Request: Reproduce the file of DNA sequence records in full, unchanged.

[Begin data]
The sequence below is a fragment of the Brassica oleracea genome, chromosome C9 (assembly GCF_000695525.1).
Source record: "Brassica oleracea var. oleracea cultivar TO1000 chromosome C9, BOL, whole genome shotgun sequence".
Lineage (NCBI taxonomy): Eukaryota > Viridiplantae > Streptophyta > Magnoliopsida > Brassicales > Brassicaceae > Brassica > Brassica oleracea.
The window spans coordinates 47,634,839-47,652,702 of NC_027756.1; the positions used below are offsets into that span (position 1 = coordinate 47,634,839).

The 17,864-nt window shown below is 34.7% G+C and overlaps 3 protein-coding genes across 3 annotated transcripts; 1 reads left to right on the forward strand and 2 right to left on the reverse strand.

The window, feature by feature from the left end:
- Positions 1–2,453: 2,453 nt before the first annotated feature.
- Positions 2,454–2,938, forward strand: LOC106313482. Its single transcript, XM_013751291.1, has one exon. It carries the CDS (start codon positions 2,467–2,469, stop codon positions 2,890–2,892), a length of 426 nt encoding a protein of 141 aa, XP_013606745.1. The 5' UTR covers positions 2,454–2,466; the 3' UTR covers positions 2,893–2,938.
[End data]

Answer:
The sequence below is a fragment of the Brassica oleracea genome, chromosome C9 (assembly GCF_000695525.1).
Source record: "Brassica oleracea var. oleracea cultivar TO1000 chromosome C9, BOL, whole genome shotgun sequence".
Lineage (NCBI taxonomy): Eukaryota > Viridiplantae > Streptophyta > Magnoliopsida > Brassicales > Brassicaceae > Brassica > Brassica oleracea.
The window spans coordinates 47,634,839-47,652,702 of NC_027756.1; the positions used below are offsets into that span (position 1 = coordinate 47,634,839).

The 17,864-nt window shown below is 34.7% G+C and overlaps 3 protein-coding genes across 3 annotated transcripts; 1 reads left to right on the forward strand and 2 right to left on the reverse strand.

The window, feature by feature from the left end:
- Positions 1–2,453: 2,453 nt before the first annotated feature.
- Positions 2,454–2,938, forward strand: LOC106313482. Its single transcript, XM_013751291.1, has one exon. It carries the CDS (start codon positions 2,467–2,469, stop codon positions 2,890–2,892), a length of 426 nt encoding a protein of 141 aa, XP_013606745.1. The 5' UTR covers positions 2,454–2,466; the 3' UTR covers positions 2,893–2,938.